New Blog post – Standards and Regulations

Standards Event at BSI


First off, a reminder about the standards and regulations workshop event being hosted by BSI in London on the 14thMarch. This event will be a follow up to our March 2023 workshop in which a consensus was reached that the UK water industry was not at the same level regarding the creation, maintenance and implementation of standards as other industries, or indeed other countries.

Recognising the complexity of the landscape (WIS/IGN’s,BSi/CEN/ISO, WIMES, CESWI and others), this new workshop will seek to answer the questions:

In the UK water sector
o Who owns standards and who is responsible?
o Who monitors compliance?
o How can we use standards and regulations to help overcome the sector challenges identified in the FWA Report Card?
o Is there a is there a structure that we can take forward to resolve the issues and overcome the barriers that we perceive?

Places are limited and the registration deadline is 10thMarch.

More information and registration can be found here.

Climate change and Circular Economy

Coming out of COP 21, the Paris Agreement on Climate Change came into force in 2016. All the signatories agreed to “best efforts to limit global warming to no more than two degrees above pre-industrial levels”. Some of the UK and European efforts to reduce emissions have been publicly evident, such as the growth of renewable energy, incentives for electric vehicles and promotion of air source heat pumps(mixed views about the effectiveness of some of these). What is less publicly evident is the part that standards can play inachieving climate change goals.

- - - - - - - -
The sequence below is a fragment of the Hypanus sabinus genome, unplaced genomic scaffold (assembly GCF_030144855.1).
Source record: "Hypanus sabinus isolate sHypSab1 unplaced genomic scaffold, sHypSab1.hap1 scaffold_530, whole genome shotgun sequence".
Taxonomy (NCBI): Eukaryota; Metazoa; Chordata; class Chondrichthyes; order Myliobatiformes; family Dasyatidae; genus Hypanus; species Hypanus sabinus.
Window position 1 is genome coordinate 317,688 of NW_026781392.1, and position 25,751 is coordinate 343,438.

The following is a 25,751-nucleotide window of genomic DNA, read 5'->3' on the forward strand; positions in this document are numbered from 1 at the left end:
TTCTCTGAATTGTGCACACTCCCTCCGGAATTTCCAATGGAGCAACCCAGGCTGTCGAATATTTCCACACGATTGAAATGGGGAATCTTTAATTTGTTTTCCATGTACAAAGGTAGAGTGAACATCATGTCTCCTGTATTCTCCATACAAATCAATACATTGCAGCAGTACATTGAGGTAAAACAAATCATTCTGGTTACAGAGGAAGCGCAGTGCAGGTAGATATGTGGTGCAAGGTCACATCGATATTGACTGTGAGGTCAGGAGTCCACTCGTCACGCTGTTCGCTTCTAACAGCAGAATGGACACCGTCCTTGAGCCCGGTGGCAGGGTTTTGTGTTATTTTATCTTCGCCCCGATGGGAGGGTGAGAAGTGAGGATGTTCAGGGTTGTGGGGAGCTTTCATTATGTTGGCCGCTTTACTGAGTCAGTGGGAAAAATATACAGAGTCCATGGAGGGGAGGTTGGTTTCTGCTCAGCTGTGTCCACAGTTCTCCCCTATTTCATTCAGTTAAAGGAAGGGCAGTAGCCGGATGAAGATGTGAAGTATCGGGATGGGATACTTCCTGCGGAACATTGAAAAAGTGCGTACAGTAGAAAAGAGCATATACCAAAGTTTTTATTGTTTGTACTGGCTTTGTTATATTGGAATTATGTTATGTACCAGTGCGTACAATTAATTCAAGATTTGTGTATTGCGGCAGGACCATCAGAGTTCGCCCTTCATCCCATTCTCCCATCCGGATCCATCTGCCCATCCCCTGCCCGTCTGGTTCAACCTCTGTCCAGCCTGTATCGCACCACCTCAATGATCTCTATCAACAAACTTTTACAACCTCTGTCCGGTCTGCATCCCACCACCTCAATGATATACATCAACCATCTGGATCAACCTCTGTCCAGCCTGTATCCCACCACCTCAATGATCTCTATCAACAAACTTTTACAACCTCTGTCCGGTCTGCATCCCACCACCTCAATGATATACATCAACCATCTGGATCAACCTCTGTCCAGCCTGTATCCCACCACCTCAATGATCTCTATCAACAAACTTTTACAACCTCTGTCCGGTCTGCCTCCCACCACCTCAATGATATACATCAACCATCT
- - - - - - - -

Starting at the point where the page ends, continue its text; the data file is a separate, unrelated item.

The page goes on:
We need a way to compare the embodied carbon of productsto determine which is the best environmental choice. The comparisons must be on a like-for-like basis which is where Life Cycle Analysis (LCA) and Product Category Rules(PCR) come into play, by ensuring that individual Environmental Product Declarations (EPD) use a common structure and approach.

Many standards relating to construction projects exist to define the PCR for a particular product type and more are being developed.

A few that are relevant to the water sector are: BS EN 16757 Product Category Rules for precast concrete products; BS EN 16903. Buried plastics piping systems; BS EN 16904. Plastic piping systems inside buildings.

Another part of the environmental jigsaw is the drive towards a ‘circular economy’, redefining the old Reduce-Reuse-Recycle mantra as “keeping materials within the economy at the highest level of value for the longest time possible”. To accommodate this, for example, plastic system standards, such as pipes and fittings, are being reviewed to not only allow theuse of more recycled plastic, but to actively encourage it.Much of this work is being done in CEN/TC 155 “Plastics piping systems and ducting systems” and Future Water has representatives on some of the UK mirror committees.

If you’d like to become more involved in standards work andinfluence the way that standards evolve in your area, get in touch with us at